AP : Top Official Testifies in Navy Case

Wednesday, February 27, 2008

Top Official Testifies in Navy Case

By JOHN CHRISTOFFERSEN | February 27, 2008

NEW HAVEN, Conn. (AP) — The Navy would have immediately changed plans had it known that details of ship movements had been leaked to suspected terrorism supporters, a top Navy official testified Wednesday at the trial of a former sailor on terrorism charges.

Hassan Abu-Jihaad, 32, has pleaded not guilty to federal charges alleging he provided material support to terrorists and disclosed classified national defense information.

If convicted, he faces up to 25 years in prison.

Abu-Jihaad, an American-born Muslim convert formerly known as Paul R. Hall, is accused of leaking information that could have doomed his own ship. He was a Navy signalman and received an honorable discharge in 2002.

He is accused of leaking details that included the makeup of his Navy battle group, its planned movements and a drawing of the group's formation when it was to pass through the Straits of Hormuz on April 29, 2001.

Files found on a computer disk recovered by prosecutors from an alleged terror supporter's home also included the number and type of personnel on each ship and the ships' capabilities and ended with instructions to destroy the message.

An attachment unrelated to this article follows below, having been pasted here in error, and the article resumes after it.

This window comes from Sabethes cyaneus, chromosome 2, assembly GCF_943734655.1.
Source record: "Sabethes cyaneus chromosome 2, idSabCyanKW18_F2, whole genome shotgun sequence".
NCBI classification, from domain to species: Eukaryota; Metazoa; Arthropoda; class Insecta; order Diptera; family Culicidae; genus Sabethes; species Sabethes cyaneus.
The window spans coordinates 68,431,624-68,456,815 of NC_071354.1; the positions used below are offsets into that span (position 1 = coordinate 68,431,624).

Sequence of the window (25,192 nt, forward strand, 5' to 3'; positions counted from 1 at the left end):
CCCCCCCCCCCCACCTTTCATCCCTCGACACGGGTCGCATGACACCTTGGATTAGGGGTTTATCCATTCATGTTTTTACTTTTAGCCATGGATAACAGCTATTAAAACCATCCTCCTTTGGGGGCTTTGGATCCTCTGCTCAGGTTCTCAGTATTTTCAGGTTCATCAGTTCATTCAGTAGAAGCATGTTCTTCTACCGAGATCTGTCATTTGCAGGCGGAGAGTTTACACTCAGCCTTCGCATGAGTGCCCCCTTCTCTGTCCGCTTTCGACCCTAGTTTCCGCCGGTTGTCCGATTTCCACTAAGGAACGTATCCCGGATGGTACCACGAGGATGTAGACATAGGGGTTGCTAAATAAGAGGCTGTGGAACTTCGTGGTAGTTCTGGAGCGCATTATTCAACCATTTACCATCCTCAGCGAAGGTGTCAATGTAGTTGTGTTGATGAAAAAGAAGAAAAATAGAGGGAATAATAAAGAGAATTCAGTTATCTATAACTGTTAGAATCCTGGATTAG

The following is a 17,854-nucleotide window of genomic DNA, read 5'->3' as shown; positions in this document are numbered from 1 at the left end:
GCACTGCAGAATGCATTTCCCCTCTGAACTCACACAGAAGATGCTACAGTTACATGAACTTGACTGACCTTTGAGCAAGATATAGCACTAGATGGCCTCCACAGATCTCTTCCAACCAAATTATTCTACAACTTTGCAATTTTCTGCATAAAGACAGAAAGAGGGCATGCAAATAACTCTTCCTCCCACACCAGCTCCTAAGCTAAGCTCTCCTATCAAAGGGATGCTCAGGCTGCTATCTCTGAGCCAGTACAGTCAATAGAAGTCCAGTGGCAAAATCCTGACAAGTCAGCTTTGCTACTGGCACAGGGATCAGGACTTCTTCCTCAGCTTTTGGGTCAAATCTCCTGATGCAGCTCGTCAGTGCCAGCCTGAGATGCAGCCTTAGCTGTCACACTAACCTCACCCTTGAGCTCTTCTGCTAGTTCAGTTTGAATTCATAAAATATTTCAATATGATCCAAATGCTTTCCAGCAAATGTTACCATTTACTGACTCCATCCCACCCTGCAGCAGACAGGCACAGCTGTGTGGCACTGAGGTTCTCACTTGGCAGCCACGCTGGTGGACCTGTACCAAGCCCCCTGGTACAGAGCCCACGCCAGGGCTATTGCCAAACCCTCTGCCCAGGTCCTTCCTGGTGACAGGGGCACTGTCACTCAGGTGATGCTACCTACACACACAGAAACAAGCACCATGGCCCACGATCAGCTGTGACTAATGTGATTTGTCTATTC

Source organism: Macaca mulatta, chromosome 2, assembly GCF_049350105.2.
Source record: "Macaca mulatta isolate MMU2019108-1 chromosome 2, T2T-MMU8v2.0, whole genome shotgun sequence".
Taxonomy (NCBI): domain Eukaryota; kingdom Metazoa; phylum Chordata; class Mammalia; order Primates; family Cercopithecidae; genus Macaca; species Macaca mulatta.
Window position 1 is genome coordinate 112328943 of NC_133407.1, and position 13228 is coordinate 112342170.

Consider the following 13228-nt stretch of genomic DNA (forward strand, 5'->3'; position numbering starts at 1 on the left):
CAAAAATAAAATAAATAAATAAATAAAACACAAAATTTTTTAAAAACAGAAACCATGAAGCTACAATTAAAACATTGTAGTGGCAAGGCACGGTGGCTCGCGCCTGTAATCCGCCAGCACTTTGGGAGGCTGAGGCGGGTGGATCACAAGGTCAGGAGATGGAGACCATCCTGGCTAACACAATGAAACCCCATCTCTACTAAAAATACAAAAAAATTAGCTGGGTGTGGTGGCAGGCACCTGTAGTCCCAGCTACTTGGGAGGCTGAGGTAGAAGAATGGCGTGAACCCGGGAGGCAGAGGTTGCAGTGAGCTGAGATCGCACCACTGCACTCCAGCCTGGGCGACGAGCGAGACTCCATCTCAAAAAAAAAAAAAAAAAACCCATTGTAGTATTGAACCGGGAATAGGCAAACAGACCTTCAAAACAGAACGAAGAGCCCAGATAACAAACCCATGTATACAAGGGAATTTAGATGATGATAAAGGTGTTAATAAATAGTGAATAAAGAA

Retired Rear Adm. David Hart Jr., who was involved in planning the deployment of the battle group, testified Wednesday that he would have immediately alerted his supervisor in 2001 if he knew that a battle group document was in the hands of suspected terrorism supporters. He said he would have sought an opportunity to change the time and nature of the operation.

"It was a very vulnerable period of time for us," said Hart, who noted earlier that naval officials had taken steps to protect sailors after the attack on the USS Cole in 2000.

Hart also said that sailors were typically in a heightened state of readiness through Strait of Hormuz, a busy narrow Persian Gulf waterway where they are frequently challenged by Iranian officials.

Hart confirmed that the information Abu-Jihaad is accused of leaking was sensitive and classified.

But on cross-examination, Abu-Jihaad's attorney, Dan Labelle, said the Navy wasn't shy about letting the world know when it was deploying ships to the Persian Gulf because it wanted to project strength and deter a crisis.

"I think that's fair to say," Hart responded.

Prosecutors acknowledge that they don't have direct proof that Abu-Jihaad leaked details of ship movements.

He was charged in the same case that led to the 2004 arrest of Babar Ahmad, a British computer specialist accused of running Web sites to raise money, appeal for fighters and provide equipment such as gas masks and night vision goggles for terrorists. Ahmad is to be extradited to the U.S.

Abu-Jihaad is being prosecuted in New Haven because the federal investigation first focused on a Connecticut-based Internet service provider.